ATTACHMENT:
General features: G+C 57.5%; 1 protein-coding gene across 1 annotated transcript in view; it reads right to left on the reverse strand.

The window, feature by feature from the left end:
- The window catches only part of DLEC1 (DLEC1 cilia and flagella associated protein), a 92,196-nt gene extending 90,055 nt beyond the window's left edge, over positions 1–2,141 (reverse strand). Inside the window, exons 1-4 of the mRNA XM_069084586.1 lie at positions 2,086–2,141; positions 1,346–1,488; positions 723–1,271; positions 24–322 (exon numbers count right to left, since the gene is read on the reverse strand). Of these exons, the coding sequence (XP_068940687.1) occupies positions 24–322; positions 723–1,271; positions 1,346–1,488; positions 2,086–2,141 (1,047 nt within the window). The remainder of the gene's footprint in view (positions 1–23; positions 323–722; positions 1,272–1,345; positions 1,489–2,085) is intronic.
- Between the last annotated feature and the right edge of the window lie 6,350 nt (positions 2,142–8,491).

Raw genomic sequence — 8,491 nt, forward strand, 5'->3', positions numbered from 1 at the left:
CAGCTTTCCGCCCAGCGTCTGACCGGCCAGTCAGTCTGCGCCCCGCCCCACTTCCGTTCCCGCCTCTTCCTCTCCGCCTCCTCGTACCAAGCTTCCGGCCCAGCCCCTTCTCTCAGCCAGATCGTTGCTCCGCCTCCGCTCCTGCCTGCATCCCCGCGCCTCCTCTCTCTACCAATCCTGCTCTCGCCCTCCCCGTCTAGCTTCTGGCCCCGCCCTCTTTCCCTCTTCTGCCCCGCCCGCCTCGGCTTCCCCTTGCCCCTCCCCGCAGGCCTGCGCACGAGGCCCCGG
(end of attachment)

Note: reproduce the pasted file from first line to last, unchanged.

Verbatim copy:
General features: G+C 57.5%; 1 protein-coding gene across 1 annotated transcript in view; it reads right to left on the reverse strand.

The window, feature by feature from the left end:
- The window catches only part of DLEC1 (DLEC1 cilia and flagella associated protein), a 92,196-nt gene extending 90,055 nt beyond the window's left edge, over positions 1–2,141 (reverse strand). Inside the window, exons 1-4 of the mRNA XM_069084586.1 lie at positions 2,086–2,141; positions 1,346–1,488; positions 723–1,271; positions 24–322 (exon numbers count right to left, since the gene is read on the reverse strand). Of these exons, the coding sequence (XP_068940687.1) occupies positions 24–322; positions 723–1,271; positions 1,346–1,488; positions 2,086–2,141 (1,047 nt within the window). The remainder of the gene's footprint in view (positions 1–23; positions 323–722; positions 1,272–1,345; positions 1,489–2,085) is intronic.
- Between the last annotated feature and the right edge of the window lie 6,350 nt (positions 2,142–8,491).

Raw genomic sequence — 8,491 nt, forward strand, 5'->3', positions numbered from 1 at the left:
CAGCTTTCCGCCCAGCGTCTGACCGGCCAGTCAGTCTGCGCCCCGCCCCACTTCCGTTCCCGCCTCTTCCTCTCCGCCTCCTCGTACCAAGCTTCCGGCCCAGCCCCTTCTCTCAGCCAGATCGTTGCTCCGCCTCCGCTCCTGCCTGCATCCCCGCGCCTCCTCTCTCTACCAATCCTGCTCTCGCCCTCCCCGTCTAGCTTCTGGCCCCGCCCTCTTTCCCTCTTCTGCCCCGCCCGCCTCGGCTTCCCCTTGCCCCTCCCCGCAGGCCTGCGCACGAGGCCCCGG